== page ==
Monday, September 08, 2008

India as a `Great Power' --- my article on the LRS page

Here is my article on the subject on the LRS page, reproduce below for fear of link-rot.


India as a `Great Power'

What does it mean for the people of India?


by B. Ananthanarayan

In the preceding months there has been a tremendous amount of activity in the political mainstream and elsewhere on the Indo-US Nuclear Deal. Much has been written about the supposed surrender of sovereignty by India, and even more about the pros and cons for the people of the country in terms of the energy security offered, and a lot of bandwidth consumed by pitiless analysis of the 1-2-3 Agreement, etc.. There have been hairs split about whether or not India is right in brokering these arrangements with the hated Bush administration of the sole imperialist superpower of the world. The Left Parties have criticized the deal mainly in the context of giving in to imperialism, and have argued that the people of India have serious reservations about making any deal with the USA.

While all the above may be true, it has been less clearly enunciated that the Indo-US Nuclear Deal actually comes at a time when the Indian ruling circles have clearly capitalized on the gains they have made in the post-cold war era and have emerged on the world scene as an ascendent imperilialist power.

In an interviewed granted to the newspaper Daily News & Analysis dated August 23, 2008, the India scholar Dr. Marie-Carine Lall says that the deal has nothing to do with energy and instead that ``It has a lot to do with India getting the Great Power status. In the UN Security Council, for instance, all the permanent members are recognised nuclear powers. Even though India was known to be a nuclear power since 1974, due to the Nuclear-Non-proliferation Treaty, it was not recognised as one. The Manmohan Singh government is trying to rectify that. This was only going to be possible if the US did this kind of a deal with India.'', and further that, ``Even if the deal fails, the fact that the US has extended the deal and tried to negotiate it with India means that recognition has already taken place.''

Such being the case, it may then be contingent to ask what does this really mean for the people of India, and indeed for the peoples of the region, and that of the world. Indeed, the people of India need to quiz the ruling circles of India on what they plan to do with such a `Great Power' status. Such a quiz would necessarily lead to rejecting the vision of the ruling circles and would pave the path for offering a different one.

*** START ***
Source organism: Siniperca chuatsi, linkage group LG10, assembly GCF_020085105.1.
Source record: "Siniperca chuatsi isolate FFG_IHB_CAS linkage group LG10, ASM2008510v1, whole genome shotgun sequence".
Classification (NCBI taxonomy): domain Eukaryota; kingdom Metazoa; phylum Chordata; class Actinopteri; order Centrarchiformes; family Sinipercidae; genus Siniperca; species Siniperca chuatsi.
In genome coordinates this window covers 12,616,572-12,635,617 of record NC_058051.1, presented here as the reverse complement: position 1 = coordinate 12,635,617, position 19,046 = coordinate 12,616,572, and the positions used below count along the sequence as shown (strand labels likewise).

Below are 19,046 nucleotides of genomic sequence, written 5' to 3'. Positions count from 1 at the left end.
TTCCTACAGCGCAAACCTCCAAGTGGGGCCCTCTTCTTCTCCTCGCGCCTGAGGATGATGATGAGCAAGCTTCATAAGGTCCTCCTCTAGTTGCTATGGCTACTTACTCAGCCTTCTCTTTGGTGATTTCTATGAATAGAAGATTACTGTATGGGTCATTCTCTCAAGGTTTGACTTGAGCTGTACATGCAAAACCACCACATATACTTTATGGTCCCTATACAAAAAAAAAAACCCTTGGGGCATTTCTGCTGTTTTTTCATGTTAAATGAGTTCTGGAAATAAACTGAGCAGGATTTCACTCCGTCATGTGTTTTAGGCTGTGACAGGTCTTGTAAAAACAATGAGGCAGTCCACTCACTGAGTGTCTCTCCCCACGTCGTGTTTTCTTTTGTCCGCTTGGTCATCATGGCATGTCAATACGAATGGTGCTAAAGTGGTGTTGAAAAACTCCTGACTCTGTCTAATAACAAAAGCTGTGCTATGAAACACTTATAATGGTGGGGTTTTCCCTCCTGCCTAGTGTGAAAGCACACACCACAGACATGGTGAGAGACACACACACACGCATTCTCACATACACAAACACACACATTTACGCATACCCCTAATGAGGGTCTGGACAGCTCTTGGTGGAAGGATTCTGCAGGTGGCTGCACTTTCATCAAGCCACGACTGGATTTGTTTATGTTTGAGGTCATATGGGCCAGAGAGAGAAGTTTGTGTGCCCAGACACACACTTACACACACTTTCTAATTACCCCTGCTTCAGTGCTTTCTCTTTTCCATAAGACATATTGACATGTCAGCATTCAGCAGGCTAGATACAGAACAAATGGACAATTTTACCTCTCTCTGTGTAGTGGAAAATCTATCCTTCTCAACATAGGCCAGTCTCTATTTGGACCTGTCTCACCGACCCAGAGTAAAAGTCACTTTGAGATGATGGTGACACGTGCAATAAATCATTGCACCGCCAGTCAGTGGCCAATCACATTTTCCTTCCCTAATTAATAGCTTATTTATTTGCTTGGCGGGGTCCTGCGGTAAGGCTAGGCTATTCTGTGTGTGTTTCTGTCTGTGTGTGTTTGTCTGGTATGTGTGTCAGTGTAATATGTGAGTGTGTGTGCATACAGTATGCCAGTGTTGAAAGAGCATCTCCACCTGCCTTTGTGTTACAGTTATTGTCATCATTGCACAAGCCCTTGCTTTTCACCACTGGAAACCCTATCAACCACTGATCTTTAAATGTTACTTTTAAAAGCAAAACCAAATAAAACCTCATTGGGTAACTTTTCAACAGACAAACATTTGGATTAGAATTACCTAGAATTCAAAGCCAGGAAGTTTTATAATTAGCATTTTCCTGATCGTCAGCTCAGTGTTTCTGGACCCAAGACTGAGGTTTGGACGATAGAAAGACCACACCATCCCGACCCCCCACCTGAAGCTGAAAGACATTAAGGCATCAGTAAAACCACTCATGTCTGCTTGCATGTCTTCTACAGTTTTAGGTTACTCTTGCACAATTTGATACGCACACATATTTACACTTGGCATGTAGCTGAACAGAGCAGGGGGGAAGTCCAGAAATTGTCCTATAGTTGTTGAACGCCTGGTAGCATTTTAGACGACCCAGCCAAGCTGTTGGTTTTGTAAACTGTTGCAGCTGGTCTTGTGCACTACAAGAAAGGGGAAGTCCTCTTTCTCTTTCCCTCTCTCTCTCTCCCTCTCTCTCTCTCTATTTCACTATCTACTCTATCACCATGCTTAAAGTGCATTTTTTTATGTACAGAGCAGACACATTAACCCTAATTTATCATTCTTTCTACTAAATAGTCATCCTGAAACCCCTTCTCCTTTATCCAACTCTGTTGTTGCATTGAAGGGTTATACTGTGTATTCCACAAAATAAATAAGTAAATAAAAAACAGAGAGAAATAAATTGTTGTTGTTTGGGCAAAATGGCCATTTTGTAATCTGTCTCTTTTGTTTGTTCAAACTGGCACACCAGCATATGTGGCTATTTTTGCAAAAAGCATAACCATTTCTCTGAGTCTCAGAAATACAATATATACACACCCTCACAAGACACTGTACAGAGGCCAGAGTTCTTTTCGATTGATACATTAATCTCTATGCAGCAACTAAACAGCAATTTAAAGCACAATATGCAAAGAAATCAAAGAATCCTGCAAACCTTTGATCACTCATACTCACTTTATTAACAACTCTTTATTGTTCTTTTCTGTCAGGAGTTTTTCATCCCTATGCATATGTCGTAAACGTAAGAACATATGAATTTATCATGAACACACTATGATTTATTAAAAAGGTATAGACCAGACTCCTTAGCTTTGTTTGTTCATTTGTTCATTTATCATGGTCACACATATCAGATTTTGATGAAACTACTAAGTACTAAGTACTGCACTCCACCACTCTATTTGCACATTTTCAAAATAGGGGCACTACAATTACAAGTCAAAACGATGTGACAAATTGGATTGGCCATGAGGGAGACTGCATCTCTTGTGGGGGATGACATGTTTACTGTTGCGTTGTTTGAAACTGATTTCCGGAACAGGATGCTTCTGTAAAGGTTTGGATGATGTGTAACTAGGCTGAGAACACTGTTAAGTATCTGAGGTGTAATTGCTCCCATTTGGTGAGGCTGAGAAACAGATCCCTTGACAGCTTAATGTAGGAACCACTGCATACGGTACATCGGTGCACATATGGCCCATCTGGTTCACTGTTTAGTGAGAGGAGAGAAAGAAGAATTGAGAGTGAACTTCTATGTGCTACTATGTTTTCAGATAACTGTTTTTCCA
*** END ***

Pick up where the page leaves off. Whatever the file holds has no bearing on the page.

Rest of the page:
It may first be important to ask what `Great Power' status has historically meant in the context of the Big Five. World over, the opinion would be that this status has been treated as a license by these countries, with the possible exception of China, in the last several decades, to willy-nilly interfere in the internal affairs of other countries, destablize governments, help organize coups, make countries favoured destinations for finance capital, and at times the launch of outright
wars of aggression and conquest. Is this the kind of `Great Power' status that the people of India would like their country to enjoy? An answer to this question cannot come without first considering the historical realities in the country at this time.

At this time in the country, we have a situation where there are increasing attacks on all the peoples of the country, here in the name of crushing naxalism, there in the name of
curbing Islamic terrorism. We have a situation where anyone opposing any activities of the state, whether it is opposing SEZ laws, or seizure of tribal lands, is simply locked away. There are brutal